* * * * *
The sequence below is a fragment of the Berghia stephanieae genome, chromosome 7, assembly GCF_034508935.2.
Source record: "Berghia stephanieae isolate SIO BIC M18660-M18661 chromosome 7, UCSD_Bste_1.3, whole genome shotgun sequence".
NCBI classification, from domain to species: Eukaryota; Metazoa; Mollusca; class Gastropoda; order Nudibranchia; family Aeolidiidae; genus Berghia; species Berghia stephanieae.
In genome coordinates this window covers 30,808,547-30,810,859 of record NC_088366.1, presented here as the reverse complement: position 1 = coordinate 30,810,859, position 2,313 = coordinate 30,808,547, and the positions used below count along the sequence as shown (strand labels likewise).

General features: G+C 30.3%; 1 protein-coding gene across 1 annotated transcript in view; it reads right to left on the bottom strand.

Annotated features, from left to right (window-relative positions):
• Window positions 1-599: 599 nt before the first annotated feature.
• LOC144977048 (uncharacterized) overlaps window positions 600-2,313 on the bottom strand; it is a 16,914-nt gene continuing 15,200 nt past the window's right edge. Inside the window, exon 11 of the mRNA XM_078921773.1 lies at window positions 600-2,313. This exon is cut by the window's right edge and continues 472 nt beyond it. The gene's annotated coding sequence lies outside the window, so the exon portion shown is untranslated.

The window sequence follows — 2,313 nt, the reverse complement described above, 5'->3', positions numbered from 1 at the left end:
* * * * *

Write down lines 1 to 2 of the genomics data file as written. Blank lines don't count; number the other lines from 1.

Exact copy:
The sequence below is a fragment of the Berghia stephanieae genome, chromosome 7, assembly GCF_034508935.2.
Source record: "Berghia stephanieae isolate SIO BIC M18660-M18661 chromosome 7, UCSD_Bste_1.3, whole genome shotgun sequence".